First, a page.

· Create a new page by using a camelback name that doesn't refer to an already existing page. When you view a page that contains an unresolved page reference, it will be shown with a question mark link. Click this link to edit the new page.

· Refer to an external link by using square brackets as in this example:


· Make a bulleted list by preceding items with an asterisk. Make a sublist by indenting the asterisk with a tab or eight spaces.

· Surround source code with {{{ and }}}, each on their own line. This disables wiki markup handling. For example, identifiers in camelback form will be presented verbatim rather than being treated as internal links. Indent the opening braces to indent the entire code block.

Before you modify a page on the wiki, spend some time getting used to the format and procedure by visiting the sandbox. From the WikiHelp page, click the SandBox link. The sandbox page exists solely for practice of this kind.


Several references to the LuaForge site at have been made throughout this book. This site is managed by Andre Carregal and has been of indispensable value to the Lua community by providing a single repository of many Lua-related projects.

LuaForge's home page shows recent news, lists the most active current projects, and contains links to various pages such as the project catalog tree. Reading the news lets you know of new products and releases, and scanning the activity lists lets you keep a pulse on what people are using Lua for.

Access a project detail page by drilling into the Project Tree page, clicking one of the news or activity links, or using the keyword search field at the top of the home page. This will bring you to the summary page for the project, with information about the project developers, latest file releases, news, source code management, and access to areas associated with the project such as forums and mailing lists. If the project has a home page, there will be a link to it from the summary page.

Some projects such as Kepler maintain one or more mailing lists. Such lists are more appropriate than the general Lua mailing list for discussions related to the project. The participants of these mailing lists are generally quite aware of the project's details and the message topics are focused. When visiting a project summary page, look for a Lists tab or, alternatively, a Mailing Lists link in the Public Areas section. In the page referenced by these links, you can read archived messages and register to participate in the list. Subscribers receive new posts and are able to post their own messages to the list.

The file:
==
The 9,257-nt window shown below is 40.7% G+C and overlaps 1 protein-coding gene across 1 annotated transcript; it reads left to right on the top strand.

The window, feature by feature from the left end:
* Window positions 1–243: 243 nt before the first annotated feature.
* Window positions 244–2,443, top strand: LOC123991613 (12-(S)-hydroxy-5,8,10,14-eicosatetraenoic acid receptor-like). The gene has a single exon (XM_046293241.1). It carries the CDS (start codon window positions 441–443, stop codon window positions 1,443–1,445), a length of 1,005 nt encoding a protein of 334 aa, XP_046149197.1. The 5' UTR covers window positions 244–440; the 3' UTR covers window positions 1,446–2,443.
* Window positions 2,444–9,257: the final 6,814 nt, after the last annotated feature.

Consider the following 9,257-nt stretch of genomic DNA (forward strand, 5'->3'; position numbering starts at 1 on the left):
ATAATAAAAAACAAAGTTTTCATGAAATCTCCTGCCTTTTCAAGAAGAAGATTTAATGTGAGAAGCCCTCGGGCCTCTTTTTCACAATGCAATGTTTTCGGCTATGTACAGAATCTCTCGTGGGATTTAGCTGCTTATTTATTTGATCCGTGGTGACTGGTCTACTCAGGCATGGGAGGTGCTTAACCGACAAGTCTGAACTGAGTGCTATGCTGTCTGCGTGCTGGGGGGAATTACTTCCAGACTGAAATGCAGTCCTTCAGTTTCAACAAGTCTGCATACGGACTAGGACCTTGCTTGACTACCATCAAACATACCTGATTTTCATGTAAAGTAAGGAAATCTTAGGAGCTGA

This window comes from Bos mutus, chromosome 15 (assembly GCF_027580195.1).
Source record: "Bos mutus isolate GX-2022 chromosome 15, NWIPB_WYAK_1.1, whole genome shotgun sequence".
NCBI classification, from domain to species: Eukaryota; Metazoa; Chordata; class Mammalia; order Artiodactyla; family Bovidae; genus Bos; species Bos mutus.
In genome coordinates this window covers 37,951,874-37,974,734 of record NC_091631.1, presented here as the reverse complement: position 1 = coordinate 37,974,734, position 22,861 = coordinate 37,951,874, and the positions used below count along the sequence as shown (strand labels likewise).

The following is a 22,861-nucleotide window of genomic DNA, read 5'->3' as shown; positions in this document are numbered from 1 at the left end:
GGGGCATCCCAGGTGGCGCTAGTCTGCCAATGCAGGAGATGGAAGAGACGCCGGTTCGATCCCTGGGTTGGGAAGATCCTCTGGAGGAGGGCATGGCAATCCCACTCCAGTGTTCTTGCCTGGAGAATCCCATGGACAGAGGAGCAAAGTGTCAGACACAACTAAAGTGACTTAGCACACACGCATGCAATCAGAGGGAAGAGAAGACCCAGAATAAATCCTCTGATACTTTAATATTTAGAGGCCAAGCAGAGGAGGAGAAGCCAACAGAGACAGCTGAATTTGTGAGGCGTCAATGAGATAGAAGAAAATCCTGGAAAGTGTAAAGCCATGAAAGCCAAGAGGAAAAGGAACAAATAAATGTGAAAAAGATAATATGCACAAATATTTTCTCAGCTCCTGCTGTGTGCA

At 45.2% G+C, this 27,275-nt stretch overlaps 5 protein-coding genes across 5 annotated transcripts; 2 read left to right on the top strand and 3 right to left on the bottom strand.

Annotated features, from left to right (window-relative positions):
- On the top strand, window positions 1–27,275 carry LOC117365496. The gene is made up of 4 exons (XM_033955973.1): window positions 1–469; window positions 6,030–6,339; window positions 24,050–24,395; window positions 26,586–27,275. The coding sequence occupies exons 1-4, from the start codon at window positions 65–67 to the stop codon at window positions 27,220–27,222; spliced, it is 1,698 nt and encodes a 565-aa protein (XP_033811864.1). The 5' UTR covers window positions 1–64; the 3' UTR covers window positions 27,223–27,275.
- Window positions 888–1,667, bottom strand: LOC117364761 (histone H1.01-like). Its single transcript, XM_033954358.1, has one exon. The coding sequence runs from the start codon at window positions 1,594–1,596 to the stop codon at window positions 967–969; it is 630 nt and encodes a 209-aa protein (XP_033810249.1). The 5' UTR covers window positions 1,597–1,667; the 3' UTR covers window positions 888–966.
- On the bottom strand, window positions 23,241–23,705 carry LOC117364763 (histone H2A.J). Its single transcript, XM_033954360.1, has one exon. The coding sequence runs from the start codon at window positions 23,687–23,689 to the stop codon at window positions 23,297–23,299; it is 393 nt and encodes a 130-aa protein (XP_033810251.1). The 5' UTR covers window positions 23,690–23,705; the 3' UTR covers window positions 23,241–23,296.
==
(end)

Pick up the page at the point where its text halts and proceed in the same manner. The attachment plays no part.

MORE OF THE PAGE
If you've got a project that uses Lua, you can host it with LuaForge. You'll be provided with everything you need to give your project a good home on the Internet with great exposure, including web space and the opportunity to host forums, mailing lists, and a source code repository. You'll need to set up an account before registering your project. Even if you choose to host your project on another site, you can still register it with LuaForge for the exposure it can provide.

Annual Workshops

In recent years, Lua enthusiasts have had the chance to get together and actually meet the people behind the names on the mailing list and wiki. By all accounts, these Lua workshops are informative, fun, and worthwhile. Participation is free, but attendees need to register because of seat restrictions.

The stated goals of the Lua workshops are to provide a forum for discussing all aspects of Lua and to increase professional and academic awareness of Lua. Like the mailing list and wiki, participants hail from all parts of the globe. The workshops have so far been two-day events with structured programs comprising presentations by participants, with enough free time to become acquainted with one another and engage in unformatted discussion. Most presentations are 30 minutes and cover a spectrum of topics. Past presentations have included talks by Lua team members, library authors, and other technology professionals.


This chapter gave you an overview of Lua's community resources. Lua has a rich global support system made possible by enthusiasts who share their time and expertise in a variety of ways, including the following:

· Wiki articles

· Mailing list, forum, and chat room discussions

· Lua-related software projects

· Workshop presentations and participation

In this book, you've gotten to know about Lua itself and the power it can provide to your software projects. Its small size, high speed, and ease of integration make it eminently suitable for an extensive array of applications including, hopefully, yours.